...reduces the quantity of sizes required thus reducing manufacturing and inventory costs resulting in greater corporate margins...
This is the real reason many more bikes are being made with compact geometry. If there were any competitive advantage (speed, weight…) then all pro riders would be using this type of frame. In fact, pro teams have relationships with manufacturers that have compact and traditional geometry bikes.

With a mix of seat position, stem length and angle there is no real difference between a well fitted standard or compact geometry bike.
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Old 11-01-06, 03:59 PM
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just a different design
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Old 11-01-06, 04:03 PM
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Originally Posted by merlinextraligh
This is simply wrong. A shorter top tube shortens your reach to the bar, whether it slopes or not.

A "compact" frame with a sloping top tube can be made with varying length top tubes, and can be made to favor an upright or an agressive position by changing a number of other dimensions, (not the least of which would be the length of the head tube.)

For example Giant TCR's and Giant OCR's both use sloping top tubes. Yet one is designed for a more relaxed set up, and the other is raced by Jan Uhllrich.
Stand corrected. Just testing ya Merlin.
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Old 11-01-06, 04:13 PM
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Originally Posted by blue_nose
This is the real reason many more bikes are being made with compact geometry. If there were any competitive advantage (speed, weight…) then all pro riders would be using this type of frame. In fact, pro teams have relationships with manufacturers that have compact and traditional geometry bikes.

With a mix of seat position, stem length and angle there is no real difference between a well fitted standard or compact geometry bike.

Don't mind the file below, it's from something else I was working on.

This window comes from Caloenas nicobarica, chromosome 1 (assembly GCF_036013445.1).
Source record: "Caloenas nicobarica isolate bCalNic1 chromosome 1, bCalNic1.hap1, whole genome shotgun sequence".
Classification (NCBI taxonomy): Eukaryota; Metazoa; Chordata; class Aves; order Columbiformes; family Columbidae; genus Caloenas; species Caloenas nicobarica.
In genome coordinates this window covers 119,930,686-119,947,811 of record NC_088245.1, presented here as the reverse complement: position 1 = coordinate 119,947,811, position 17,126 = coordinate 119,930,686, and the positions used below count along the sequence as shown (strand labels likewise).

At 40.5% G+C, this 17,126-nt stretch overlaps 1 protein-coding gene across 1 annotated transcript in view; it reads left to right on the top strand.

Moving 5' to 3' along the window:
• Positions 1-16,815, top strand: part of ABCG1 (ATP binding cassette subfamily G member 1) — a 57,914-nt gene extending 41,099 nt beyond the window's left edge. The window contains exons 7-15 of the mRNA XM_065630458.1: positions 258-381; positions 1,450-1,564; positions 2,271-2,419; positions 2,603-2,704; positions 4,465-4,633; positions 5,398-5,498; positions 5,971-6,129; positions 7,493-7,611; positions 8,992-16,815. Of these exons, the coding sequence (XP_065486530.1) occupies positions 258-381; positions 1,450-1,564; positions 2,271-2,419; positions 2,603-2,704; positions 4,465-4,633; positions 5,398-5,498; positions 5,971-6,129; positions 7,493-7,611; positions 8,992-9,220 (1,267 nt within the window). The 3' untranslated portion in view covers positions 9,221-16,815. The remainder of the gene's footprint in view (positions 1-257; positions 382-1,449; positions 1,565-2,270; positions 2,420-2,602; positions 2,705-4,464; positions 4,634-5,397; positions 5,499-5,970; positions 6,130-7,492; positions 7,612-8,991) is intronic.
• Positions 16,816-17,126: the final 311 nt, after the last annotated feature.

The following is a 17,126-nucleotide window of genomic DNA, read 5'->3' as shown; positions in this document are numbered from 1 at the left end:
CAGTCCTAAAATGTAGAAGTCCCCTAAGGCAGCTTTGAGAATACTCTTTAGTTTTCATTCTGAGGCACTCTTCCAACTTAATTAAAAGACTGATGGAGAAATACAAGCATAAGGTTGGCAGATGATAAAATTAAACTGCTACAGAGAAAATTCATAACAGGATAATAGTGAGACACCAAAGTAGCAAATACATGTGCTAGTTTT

As an illustration, you can take two different bike manufactures with similar bikes. I use these two bikes as illustration only, but are representative of the size differences for frames with standard and compact geometry.

The Trek 5000 has traditional geometry comes in 7 sizes:
50, 52, 54, 56, 58, 60, 62cm

In contrast, the Giant OCR2 has compact geometry and comes in 5 sizes:
XS, S, M, L, XL

In realty, you can fit the same broad population with the range of bikes sizes from both manufacturers. Thus, Giant can save some production and inventory costs by manufacturing 5 frame sinstead of 7.

I personally like the look of traditional geometry, but that is just a personal preference.
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Old 11-01-06, 04:23 PM
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The sloping top-tube is a byproduct of a design to satisfy specific criteria. However, different manufacturers are trying to address different criteria. One may use a sloping top-tube simply to increase standover. Another may use it because in their specific design, the sloping top-tube provides for a more rigid rear triangle. Another may use it because they believe it saves some weight. Another may use it because they think it will make the bike look better. There is no one definitive positive or negative that can be said about all bikes with sloping top-tubes. You have to take into account thye rest of the frame design/geometry.